The late-June heatwave in the Pacific Northwest shattered temperature records in dozens of locations. Cities like Portland and Seattle saw historic high temperatures and one town in British Columbia saw temperatures hotter than ever recorded in Las Vegas.
An international team of weather and climate experts analyzed this extreme weather event and came to a preliminary conclusion that it was a 1-in-1000-year event in today’s climate. “Today’s climate” means the already warmer conditions that the world is experiencing as a result of the changing climate.
If that analysis is accurate, then such an extreme temperature event would have been at least 150 times rarer in the era before global warming. In other words, they concluded that it would have been a 1-in-150,000-year event, which means that it would have been virtually impossible in pre-industrial times.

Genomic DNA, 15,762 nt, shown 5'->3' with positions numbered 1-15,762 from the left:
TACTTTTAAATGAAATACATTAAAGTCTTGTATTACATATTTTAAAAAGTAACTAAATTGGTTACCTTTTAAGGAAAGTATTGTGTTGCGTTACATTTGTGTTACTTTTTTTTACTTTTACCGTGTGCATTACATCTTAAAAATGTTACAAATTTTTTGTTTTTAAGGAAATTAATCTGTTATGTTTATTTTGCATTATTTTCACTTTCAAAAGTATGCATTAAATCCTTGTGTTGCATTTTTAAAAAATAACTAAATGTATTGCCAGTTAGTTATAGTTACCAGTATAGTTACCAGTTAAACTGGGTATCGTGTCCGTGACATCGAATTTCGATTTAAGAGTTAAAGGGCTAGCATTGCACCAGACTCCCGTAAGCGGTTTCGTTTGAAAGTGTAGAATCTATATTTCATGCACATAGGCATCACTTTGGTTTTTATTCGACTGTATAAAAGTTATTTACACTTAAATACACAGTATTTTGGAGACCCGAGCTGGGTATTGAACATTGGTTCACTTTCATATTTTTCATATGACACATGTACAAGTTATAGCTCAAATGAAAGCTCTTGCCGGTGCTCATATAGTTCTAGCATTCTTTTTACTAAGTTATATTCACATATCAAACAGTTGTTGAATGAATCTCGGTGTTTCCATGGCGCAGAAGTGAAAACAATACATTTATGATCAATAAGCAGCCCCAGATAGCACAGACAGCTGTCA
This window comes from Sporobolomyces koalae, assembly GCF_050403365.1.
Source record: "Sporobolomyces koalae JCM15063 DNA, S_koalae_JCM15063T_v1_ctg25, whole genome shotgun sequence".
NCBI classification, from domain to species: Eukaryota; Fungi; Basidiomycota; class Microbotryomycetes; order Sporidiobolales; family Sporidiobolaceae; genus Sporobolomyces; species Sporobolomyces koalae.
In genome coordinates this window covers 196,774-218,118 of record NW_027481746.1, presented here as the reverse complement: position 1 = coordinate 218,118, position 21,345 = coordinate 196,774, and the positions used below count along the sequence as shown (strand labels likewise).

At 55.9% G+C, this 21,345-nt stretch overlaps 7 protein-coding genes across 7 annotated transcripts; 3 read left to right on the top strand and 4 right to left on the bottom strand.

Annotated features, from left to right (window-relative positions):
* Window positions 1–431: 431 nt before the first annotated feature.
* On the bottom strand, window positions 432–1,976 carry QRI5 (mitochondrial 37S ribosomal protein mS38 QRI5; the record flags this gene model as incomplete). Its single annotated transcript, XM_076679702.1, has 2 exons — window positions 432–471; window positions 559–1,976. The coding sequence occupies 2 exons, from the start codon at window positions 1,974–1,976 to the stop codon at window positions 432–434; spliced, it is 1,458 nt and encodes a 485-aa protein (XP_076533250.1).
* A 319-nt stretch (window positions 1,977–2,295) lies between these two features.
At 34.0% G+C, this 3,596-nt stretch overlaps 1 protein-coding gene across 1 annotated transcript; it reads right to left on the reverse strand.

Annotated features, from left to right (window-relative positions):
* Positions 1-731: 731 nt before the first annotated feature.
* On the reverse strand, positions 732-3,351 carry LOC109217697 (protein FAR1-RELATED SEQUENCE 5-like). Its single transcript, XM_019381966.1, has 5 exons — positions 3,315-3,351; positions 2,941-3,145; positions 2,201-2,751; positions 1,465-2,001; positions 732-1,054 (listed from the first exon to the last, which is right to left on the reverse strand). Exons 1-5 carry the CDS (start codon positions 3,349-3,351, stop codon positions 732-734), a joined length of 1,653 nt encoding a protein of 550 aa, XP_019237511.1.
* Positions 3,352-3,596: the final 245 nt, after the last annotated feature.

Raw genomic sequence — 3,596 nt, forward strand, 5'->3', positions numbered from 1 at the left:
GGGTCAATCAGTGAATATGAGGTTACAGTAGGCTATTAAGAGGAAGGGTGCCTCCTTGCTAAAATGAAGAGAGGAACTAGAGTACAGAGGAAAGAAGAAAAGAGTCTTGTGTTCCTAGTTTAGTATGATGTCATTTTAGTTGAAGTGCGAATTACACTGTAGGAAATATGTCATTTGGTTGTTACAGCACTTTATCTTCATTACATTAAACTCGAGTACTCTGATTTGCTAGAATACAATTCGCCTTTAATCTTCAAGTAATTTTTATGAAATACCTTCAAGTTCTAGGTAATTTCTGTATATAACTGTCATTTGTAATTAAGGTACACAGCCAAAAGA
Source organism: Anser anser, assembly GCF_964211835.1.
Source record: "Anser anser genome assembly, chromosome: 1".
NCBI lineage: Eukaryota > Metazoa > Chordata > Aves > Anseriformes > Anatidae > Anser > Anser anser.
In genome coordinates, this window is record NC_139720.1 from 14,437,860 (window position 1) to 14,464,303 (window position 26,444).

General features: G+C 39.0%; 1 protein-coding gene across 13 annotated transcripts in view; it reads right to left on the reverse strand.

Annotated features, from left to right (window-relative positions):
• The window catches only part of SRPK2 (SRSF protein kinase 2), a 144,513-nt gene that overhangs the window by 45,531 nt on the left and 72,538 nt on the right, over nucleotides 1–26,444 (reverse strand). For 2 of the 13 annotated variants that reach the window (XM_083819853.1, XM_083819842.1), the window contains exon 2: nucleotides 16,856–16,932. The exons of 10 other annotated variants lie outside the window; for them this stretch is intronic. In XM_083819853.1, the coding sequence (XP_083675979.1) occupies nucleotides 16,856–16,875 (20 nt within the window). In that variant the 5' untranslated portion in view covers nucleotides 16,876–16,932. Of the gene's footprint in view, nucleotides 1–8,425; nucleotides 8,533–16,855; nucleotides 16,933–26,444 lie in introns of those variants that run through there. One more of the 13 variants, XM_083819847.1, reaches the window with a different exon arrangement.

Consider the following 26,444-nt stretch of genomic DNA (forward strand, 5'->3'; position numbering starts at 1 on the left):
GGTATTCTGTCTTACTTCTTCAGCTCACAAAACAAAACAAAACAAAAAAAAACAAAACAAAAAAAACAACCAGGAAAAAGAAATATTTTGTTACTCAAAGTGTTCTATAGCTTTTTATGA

Given that they estimated that the extreme temperatures were a 1-in-1000-year event at this point, it would follow that such events are not about to become commonplace any time soon. On the face of it, that is somewhat comforting to hear.
However, all of this assumes that global warming will not radically change the statistical distribution of global temperatures. If that assumption fails to hold, then all bets are off. Perhaps temperatures like those experienced in the Pacific Northwest might be a 1-in-50-year event, for example, but we just don’t realize it yet. Follow-up studies will be looking for evidence of significant changes in the distribution of weather events. For now, a 1-in-1000-year event means there is only a 0.1% chance of occurring in a given year. That’s good news for the residents of that region.
Photo, posted June 4, 2016, courtesy of Jody Claborn via Flickr.